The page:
The Alternative Minimum Tax attempts to ensure that anyone who benefits from certain tax advantages pays at least a minimum amount of tax. The AMT provides an alternative set of rules for calculating your income tax. In general, these rules should determine the minimum amount of tax that someone with your income should be required to pay. If your regular tax falls below this minimum, you have to make up the difference by paying alternative minimum tax.

Here are six facts the Internal Revenue Service wants you to know about the AMT and changes for 2011.

  1. Tax laws provide tax benefits for certain kinds of income and allow special deductions and credits for certain expenses. These benefits can drastically reduce some taxpayers' tax obligations. Congress created the AMT in 1969, targeting higher-income taxpayers who could claim so many deductions they owed little or no income tax.
  2. Because the AMT is not indexed for inflation, a growing number of middle-income taxpayers are discovering they are subject to the AMT.
  3. You may have to pay the AMT if your taxable income for regular tax purposes, plus any adjustments and preference items that apply to you, are more than the AMT exemption amount.
  4. The AMT exemption amounts are set by law for each filing status.
  5. For tax year 2011, Congress raised the AMT exemption amounts to the following levels
    • $74,450 for a married couple filing a joint return and qualifying widows and widowers;
    • $48,450 for singles and heads of household;
    • $37,225 for a married person filing separately.
  6. The minimum AMT exemption amount for a child whose unearned income is taxed at the parents' tax rate has increased to $6,800 for 2011.

Use the AMT Assistant at www.irs.gov to determine whether you may be subject to the AMT. You can find more information about the Alternative Minimum Tax and how it affects you by accessing IRS Form 6251, Alternative Minimum Tax —Individuals, and its instructions at www.irs.gov. You can also order the form by calling 800-TAX-FORM (800-829-3676).

TaxACT Free Federal and Deluxe Editions help you determine whether you're subject to the AMT, and if so, guide you through Form 6251. Start your federal return now.

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Upcoming Tax Dates

July 1 Occupational excise taxes
File Form 11C to register and pay the annual tax if you are in the business of accepting wagers.

July 4 Everyone
Federal Holiday (Independence Day) - Details

July 10 Employees who work for tips
If you received $20 or more in tips during June, report them to your employer - Details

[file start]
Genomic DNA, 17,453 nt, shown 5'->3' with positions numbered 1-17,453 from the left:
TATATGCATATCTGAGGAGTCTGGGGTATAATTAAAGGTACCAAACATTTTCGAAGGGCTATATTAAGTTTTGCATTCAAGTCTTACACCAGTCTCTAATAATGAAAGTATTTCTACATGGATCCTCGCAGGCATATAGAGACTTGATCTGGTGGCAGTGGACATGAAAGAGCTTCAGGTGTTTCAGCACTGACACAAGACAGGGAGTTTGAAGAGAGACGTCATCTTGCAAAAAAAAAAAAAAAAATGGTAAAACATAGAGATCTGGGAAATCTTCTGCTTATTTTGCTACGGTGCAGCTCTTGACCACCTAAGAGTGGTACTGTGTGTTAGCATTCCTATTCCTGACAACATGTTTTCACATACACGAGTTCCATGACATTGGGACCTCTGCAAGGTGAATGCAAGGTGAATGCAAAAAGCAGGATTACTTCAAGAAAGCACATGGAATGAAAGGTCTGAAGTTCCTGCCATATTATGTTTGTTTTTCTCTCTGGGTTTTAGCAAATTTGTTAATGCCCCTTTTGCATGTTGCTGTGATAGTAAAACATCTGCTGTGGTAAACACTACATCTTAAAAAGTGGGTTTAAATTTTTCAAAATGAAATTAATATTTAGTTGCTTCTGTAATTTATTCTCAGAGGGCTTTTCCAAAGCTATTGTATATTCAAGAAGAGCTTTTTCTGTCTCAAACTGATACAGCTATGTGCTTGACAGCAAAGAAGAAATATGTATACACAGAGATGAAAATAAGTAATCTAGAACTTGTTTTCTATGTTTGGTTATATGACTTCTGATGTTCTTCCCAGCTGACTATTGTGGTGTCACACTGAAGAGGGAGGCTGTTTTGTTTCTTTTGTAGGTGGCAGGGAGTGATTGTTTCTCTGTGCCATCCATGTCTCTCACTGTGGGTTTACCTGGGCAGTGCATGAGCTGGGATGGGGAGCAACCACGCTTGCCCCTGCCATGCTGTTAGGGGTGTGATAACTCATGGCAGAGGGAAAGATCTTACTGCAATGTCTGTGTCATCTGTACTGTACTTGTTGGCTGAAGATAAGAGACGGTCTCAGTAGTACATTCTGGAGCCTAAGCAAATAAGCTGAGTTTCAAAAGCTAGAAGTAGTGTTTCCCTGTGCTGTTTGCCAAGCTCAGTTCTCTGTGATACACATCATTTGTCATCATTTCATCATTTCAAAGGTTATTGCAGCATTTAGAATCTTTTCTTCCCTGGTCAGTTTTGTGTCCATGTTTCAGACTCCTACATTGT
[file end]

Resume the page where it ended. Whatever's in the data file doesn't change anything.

July 10 Communications and air transportation taxes under the alternative method
Deposit the tax included in amounts billed or tickets sold during the first 15 days of June.

July 14 Regular method taxes
Deposit the tax for the last 15 days of June.

July 15 Social security, Medicare, and withheld income tax
If the monthly deposit rule applies, deposit the tax for payments in June.

July 15 Nonpayroll withholding
If the monthly deposit rule applies, deposit the tax for payments in June.

July 27 Communications and air transportation taxes under the alternative method
Deposit the tax included in amounts billed or tickets sold during the last 15 days of June.

July 29 Regular method taxes
Deposit the tax for the first 15 days of July.

July 31 Social security, Medicare, and withheld income tax
File Form 941 for the second quarter of 2015. Deposit or pay any undeposited tax under the accuracy of deposit rules.

July 31 Certain small employers
Deposit any undeposited tax if your tax liability is $2,500 or more for 2015 but less than $2,500 for the second quarter.

July 31 Federal unemployment tax
Deposit the tax owed through June if more than $500.

July 31 All employers
If you maintain an employee benefit plan, such as a pension, profitsharing, or stock bonus plan, file Form 5500 or 5500EZ for calendar year 2014. If you use a fiscal year as your plan year, file the form by the last day of the seventh month after the plan year ends.

July 31 Form 720 taxes
File Form 720 for the second quarter of 2015.

July 31 Wagering tax
File Form 730 and pay the tax on wagers accepted during June.

July 31 Heavy highway vehicle use tax
File Form 2290 and pay the tax for vehicles first used in June.

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